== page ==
(John Kemp is a Reuters market analyst. The views expressed are
By John Kemp
LONDON Feb 21 Personnel shortages at the U.S.
Department of the Interior are causing delays in issuing oil and
gas drilling permits as well as missed targets for important
oversight work, according to a government performance audit.
"Interior continues to face challenges hiring and retaining
key oil and gas staff - particularly petroleum engineers,
inspectors and geologists," the Government Accountability Office
(GAO) warned in a report to Congress released on Wednesday.
The explosion and fire onboard the Deepwater Horizon
drilling rig in the Gulf of Mexico in 2010 underlined the
importance of effective regulation.
But with skilled staff in short supply, oil and gas
companies continue to complain about long delays in obtaining
drilling permits and all the other paperwork needed to comply
with environmental regulations before they can begin drilling on
The problem is most pressing at regional offices such as the
one in North Dakota, where industry has expanded rapidly and
regulators are competing for the same limited pool of talent,
often in remote locations where the cost of living is high.
GAO has identified lower salaries and a slow hiring process
compared with similar positions in industry as the main reason
federal agencies are struggling to hire and retain staff and
then falling behind on drilling permits and inspections.
Congress has authorised the Interior Department to pay
higher salaries, above the normal federal pay scale, to
petroleum engineers, geologists and geophysicists but has made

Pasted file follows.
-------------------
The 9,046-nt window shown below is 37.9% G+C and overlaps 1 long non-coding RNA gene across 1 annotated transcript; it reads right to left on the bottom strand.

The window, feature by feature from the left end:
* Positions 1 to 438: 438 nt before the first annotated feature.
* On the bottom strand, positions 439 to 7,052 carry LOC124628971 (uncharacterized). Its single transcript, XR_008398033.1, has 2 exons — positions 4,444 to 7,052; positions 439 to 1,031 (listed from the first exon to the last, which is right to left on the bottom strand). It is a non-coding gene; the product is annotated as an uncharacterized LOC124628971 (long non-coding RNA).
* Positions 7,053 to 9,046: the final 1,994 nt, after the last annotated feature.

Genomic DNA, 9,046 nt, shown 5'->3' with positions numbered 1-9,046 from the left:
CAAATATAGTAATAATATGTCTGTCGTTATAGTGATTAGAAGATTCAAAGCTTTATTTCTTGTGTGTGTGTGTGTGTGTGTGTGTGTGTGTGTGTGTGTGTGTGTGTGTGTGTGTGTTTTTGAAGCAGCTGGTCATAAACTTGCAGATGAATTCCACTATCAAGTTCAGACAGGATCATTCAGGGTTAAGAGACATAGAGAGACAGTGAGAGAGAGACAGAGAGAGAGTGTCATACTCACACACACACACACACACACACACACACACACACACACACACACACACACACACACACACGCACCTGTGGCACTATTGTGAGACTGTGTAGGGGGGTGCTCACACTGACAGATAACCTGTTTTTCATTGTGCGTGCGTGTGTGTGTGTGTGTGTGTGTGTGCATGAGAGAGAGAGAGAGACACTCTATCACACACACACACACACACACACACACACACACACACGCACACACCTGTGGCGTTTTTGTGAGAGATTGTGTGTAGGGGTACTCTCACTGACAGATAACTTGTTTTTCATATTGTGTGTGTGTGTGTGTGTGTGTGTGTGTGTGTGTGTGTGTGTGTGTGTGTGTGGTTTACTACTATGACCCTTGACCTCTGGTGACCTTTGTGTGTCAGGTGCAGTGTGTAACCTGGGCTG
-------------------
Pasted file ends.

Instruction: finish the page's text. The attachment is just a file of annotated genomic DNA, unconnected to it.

no additional funding available to pay them.
As a result, the department has made limited use of the
extra flexibility, and important offices remain understaffed,
according to GAO ("Oil and gas: Interior has begun to address
hiring and retention challenges but needs to do more" Feb 19).
The department's Bureau of Land Management (BLM) must
approve and supervise drilling on a total of more than 700
million acres of land, mostly in the western United States, much
of which is rich in oil, gas and other minerals.
Permission is required to drill on the 245 million acres of
federal lands as well as about 450 million acres now in private
ownership, for which the federal government has reserved the
In addition, the department's Bureau of Ocean Energy
Management (BOEM) and Bureau of Safety and Environmental
Enforcement (BSEE) oversee oil and gas drilling on 1.7 billion
acres offshore in the Gulf of Mexico as well as off the east and
west coasts and the shores of Alaska.
According to GAO: "Interior's responsibilities include
administering leases; reviewing and approving oil and gas
companies' plans and applications for permit to drill (APD);
inspecting oil and gas operations, such as drilling rigs and
production platforms, to ensure compliance with safety and
environmental regulations; and determining how much oil and gas
is produced from federal lands and waters to calculate
Much of the work is technical and can be performed only by
highly trained staff including petroleum engineers, geologists
and geophysicists as well as archaeologists, biologists and
environmental protection specialists.
The Interior Department's field offices employ 328
inspectors, 177 petroleum engineers, 122 geologists, 52
geophysicists, as well as 199 natural resources specialists and
22 environmental protection specialists.
But GAO has been warning since 2005 that BLM, BOEM and BSEE,
and their forerunners, do not have sufficient staff to manage
the increasing demand for onshore and offshore drilling permits
while fulfilling their safety and environmental protection
The upsurge in drilling caused by the shale revolution has
made those shortages more severe. In February 2011, GAO put the
Interior Department's management of oil and gas resources on its
"high-risk list" of government programmes that are most in
danger of "waste, fraud, abuse and mismanagement".
Not all specialist staff are proving hard to hire and
retain. The problem is concentrated on the professionals who are
also most in most demand from industry - petroleum engineers,
geologists, geophysicists and inspectors.
In 2012, BLM had an attrition rate of almost 22 percent